Watch: Mark Zuckerberg Speaks To European Union Parliament

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A protester holds a European Union flag next to cardboard cutouts depicting Facebook CEO Mark Zuckerberg, as Zuckerberg and leaders of the European Parliament prepare to meet in Brussels. Francois Lenoir/Reuters hide caption

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Francois Lenoir/Reuters

A protester holds a European Union flag next to cardboard cutouts depicting Facebook CEO Mark Zuckerberg, as Zuckerberg and leaders of the European Parliament prepare to meet in Brussels.

Francois Lenoir/Reuters

Facebook CEO Mark Zuckerberg is meeting with European Union Parliament President Antonio Tajani and other leaders on Tuesday, to discuss allegations that personal data of European Facebook users was misused.

The talks with also touch on the potential impact of social media and privacy worries on Europe’s elections that are slated for next year.

You can follow the meeting live here, or on the Parliament website.

The session started with Tajani delivering an opening speech, followed by Zuckerberg. Next up, according to the EU schedule: questions from EU leaders, and Zuckerberg’s responses. The discussion will close with a statement by Tajani.

Zuckerberg is appearing in Brussels a month after Facebook introduced “new privacy experiences” to comply with EU regulations that are meant to give users more control over their personal data and prevent abuse.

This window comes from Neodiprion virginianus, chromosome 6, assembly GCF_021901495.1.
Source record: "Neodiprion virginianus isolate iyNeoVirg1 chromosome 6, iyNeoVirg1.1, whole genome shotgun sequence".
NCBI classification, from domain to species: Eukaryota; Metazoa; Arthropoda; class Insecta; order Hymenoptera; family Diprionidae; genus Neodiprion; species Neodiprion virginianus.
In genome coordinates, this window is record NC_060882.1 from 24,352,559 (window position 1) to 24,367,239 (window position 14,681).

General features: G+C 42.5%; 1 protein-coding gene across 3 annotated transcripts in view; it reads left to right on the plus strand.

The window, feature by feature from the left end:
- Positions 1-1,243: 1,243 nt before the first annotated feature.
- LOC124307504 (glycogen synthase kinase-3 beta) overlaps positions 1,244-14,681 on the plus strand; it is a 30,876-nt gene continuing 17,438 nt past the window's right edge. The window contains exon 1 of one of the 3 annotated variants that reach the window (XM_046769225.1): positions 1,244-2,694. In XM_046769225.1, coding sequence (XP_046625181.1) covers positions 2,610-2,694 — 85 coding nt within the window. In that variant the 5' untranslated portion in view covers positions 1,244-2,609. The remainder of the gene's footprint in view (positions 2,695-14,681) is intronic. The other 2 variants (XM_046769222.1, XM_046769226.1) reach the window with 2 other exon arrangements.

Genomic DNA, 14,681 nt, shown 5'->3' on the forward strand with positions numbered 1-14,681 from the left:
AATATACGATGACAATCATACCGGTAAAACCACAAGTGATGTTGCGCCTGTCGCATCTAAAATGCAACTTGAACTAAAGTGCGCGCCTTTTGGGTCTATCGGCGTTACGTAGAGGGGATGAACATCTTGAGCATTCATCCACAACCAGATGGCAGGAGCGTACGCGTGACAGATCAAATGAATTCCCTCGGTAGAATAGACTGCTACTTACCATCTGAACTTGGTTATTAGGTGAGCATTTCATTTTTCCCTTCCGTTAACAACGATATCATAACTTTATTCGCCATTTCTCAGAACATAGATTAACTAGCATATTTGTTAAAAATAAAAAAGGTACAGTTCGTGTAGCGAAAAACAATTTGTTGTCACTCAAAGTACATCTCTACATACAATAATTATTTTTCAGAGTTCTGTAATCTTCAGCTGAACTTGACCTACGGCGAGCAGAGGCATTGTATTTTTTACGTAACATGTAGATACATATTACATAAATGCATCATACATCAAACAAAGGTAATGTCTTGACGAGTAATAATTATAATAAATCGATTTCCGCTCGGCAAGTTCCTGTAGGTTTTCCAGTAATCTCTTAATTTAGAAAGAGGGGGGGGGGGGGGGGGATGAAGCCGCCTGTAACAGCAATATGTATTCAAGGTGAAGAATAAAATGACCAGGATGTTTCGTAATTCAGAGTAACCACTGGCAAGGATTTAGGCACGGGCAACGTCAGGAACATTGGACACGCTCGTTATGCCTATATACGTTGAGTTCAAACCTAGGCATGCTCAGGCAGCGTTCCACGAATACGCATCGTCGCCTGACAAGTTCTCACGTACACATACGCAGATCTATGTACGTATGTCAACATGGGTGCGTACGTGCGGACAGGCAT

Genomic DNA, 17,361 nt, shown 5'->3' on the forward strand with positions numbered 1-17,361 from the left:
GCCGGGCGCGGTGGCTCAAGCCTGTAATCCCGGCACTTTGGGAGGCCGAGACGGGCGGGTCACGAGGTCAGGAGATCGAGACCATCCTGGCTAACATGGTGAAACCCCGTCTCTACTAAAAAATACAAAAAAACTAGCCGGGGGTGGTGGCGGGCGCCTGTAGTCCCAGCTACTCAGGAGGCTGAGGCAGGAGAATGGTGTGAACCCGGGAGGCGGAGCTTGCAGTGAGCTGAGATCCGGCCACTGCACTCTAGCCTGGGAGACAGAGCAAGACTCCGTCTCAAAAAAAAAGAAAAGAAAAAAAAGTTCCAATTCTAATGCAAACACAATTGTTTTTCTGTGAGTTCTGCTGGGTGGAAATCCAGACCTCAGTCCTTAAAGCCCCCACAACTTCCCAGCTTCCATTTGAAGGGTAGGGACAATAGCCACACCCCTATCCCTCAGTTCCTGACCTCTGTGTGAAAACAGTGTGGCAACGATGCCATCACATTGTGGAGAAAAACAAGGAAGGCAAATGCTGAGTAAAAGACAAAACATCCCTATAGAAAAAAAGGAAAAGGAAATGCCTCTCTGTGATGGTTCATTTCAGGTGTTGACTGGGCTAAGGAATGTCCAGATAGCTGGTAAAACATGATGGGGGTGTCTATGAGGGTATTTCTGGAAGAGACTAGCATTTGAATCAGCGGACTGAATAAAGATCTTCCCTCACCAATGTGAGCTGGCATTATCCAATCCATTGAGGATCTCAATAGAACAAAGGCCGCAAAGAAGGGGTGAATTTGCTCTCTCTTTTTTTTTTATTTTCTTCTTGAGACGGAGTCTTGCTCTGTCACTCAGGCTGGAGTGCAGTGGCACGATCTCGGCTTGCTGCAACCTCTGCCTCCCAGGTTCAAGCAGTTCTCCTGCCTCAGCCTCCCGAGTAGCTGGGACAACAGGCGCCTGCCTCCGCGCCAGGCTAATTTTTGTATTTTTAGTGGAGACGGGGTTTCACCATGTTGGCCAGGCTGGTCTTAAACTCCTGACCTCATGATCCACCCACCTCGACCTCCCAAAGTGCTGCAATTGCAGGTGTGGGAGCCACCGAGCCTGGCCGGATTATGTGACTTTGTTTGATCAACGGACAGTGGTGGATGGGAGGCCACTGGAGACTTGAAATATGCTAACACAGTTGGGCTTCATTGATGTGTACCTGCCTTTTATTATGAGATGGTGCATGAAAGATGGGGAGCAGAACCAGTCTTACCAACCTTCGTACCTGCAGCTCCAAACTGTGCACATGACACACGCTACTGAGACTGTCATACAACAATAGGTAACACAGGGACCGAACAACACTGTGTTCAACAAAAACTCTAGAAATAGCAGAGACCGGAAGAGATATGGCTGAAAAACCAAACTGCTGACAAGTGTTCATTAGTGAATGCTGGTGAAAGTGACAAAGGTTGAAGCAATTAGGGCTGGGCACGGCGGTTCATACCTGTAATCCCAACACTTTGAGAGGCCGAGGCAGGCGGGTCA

The EU session also follows revelations that the now-defunct data analytics firm Cambridge Analytica used Facebook data to deepen divides among voters, often by exploiting paranoia and racial biases, as a former employee of the company told lawmakers on Wednesday.

“We are the regulators,” Tajani said at the start of the session, describing a new system of operating in the digital market.

Zuckerberg says “it’s also become clear” that Facebook hadn’t done enough to prevent abuse by companies and other entities that use apps to access users’ information.

“I’m committed to getting this right,” he said.

Discussing “important elections globally” over the next 18 months, Zuckerberg said, “We weren’t prepared enough” for the type of social media attacks and manipulation that have now emerged.

This year, Facebook is doubling the number of people working on security, to more than 20,000 employees by the end of 2018.

In addition to concerns about hundreds of millions of EU voters being able to act without worrying about false and warped information and opinions, Tajani said social media companies must also work to prevent being used as tools by terrorists.

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